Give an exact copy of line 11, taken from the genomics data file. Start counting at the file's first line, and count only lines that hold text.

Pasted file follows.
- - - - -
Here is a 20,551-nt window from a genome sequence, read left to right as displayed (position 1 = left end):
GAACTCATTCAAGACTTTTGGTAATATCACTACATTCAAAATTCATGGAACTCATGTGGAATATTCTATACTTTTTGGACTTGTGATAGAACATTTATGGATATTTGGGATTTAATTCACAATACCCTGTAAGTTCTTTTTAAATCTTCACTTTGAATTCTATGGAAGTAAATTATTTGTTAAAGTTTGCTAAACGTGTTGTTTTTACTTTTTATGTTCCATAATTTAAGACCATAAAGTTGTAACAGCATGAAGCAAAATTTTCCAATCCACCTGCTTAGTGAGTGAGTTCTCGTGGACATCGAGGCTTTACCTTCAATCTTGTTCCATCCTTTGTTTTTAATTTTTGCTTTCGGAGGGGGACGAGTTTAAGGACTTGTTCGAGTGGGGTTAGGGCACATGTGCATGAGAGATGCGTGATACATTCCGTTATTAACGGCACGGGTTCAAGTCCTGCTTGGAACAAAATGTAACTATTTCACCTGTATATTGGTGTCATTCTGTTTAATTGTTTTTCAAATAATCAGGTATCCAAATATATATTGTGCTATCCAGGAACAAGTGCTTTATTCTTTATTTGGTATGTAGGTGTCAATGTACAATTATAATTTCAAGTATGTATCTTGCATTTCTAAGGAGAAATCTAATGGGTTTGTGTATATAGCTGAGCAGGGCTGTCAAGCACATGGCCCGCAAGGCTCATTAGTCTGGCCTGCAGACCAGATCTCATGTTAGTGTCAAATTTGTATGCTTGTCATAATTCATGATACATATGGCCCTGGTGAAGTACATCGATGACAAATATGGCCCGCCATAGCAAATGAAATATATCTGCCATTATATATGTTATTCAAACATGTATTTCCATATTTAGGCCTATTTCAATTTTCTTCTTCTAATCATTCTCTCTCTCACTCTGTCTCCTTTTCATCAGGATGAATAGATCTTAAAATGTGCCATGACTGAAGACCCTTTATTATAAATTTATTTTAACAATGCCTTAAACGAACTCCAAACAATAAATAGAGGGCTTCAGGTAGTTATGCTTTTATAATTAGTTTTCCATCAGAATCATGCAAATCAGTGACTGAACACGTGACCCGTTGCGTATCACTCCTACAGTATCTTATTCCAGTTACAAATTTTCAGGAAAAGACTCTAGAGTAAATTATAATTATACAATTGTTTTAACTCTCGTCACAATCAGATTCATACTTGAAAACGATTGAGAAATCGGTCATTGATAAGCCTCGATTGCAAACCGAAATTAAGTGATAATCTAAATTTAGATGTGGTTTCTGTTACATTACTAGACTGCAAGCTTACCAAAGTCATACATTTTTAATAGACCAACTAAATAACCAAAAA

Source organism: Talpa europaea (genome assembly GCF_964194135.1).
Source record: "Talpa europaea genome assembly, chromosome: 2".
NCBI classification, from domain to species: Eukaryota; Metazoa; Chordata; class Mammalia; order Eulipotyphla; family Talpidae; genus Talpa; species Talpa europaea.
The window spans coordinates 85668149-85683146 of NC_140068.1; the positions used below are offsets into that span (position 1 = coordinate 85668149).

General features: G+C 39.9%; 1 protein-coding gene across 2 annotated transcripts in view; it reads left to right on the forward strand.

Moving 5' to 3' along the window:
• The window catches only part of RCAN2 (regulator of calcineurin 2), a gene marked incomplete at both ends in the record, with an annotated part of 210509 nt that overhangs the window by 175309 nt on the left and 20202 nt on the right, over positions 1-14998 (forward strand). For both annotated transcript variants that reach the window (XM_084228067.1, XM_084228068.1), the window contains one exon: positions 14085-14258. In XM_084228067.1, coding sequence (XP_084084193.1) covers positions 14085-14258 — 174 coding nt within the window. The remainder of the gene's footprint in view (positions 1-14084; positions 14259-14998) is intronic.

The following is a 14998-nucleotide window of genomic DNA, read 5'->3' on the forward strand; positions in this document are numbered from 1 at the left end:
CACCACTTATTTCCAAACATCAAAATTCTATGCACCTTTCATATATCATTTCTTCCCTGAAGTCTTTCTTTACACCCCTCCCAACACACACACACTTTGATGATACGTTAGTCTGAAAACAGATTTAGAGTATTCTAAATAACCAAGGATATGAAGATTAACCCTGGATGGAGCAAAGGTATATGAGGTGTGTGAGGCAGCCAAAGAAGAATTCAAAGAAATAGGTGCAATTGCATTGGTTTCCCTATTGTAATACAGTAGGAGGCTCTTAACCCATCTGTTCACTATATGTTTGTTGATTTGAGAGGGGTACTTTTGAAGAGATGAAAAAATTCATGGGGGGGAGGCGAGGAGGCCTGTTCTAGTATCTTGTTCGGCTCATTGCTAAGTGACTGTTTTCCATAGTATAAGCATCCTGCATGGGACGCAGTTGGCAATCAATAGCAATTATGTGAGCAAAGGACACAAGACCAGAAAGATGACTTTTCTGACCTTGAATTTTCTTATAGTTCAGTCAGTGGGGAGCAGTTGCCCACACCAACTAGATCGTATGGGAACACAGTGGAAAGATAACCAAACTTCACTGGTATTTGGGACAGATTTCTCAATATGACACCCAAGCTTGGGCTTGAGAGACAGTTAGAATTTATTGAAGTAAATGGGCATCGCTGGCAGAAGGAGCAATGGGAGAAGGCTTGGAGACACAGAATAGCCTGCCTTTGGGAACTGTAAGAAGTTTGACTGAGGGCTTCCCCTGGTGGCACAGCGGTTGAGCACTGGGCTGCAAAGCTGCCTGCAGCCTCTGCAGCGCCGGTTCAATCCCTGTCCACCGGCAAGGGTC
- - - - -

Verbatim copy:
CACCACTTATTTCCAAACATCAAAATTCTATGCACCTTTCATATATCATTTCTTCCCTGAAGTCTTTCTTTACACCCCTCCCAACACACACACACTTTGATGATACGTTAGTCTGAAAACAGATTTAGAGTATTCTAAATAACCAAGGATATGAAGATTAACCCTGGATGGAGCAAAGGTATATGAGGTGTGTGAGGCAGCCAAAGAAGAATTCAAAGAAATAGGTGCAATTGCATTGGTTTCCCTATTGTAATACAGTAGGAGGCTCTTAACCCATCTGTTCACTATATGTTTGTTGATTTGAGAGGGGTACTTTTGAAGAGATGAAAAAATTCATGGGGGGGAGGCGAGGAGGCCTGTTCTAGTATCTTGTTCGGCTCATTGCTAAGTGACTGTTTTCCATAGTATAAGCATCCTGCATGGGACGCAGTTGGCAATCAATAGCAATTATGTGAGCAAAGGACACAAGACCAGAAAGATGACTTTTCTGACCTTGAATTTTCTTATAGTTCAGTCAGTGGGGAGCAGTTGCCCACACCAACTAGATCGTATGGGAACACAGTGGAAAGATAACCAAACTTCACTGGTATTTGGGACAGATTTCTCAATATGACACCCAAGCTTGGGCTTGAGAGACAGTTAGAATTTATTGAAGTAAATGGGCATCGCTGGCAGAAGGAGCAATGGGAGAAGGCTTGGAGACACAGAATAGCCTGCCTTTGGGAACTGTAAGAAGTTTGACTGAGGGCTTCCCCTGGTGGCACAGCGGTTGAGCACTGGGCTGCAAAGCTGCCTGCAGCCTCTGCAGCGCCGGTTCAATCCCTGTCCACCGGCAAGGGTC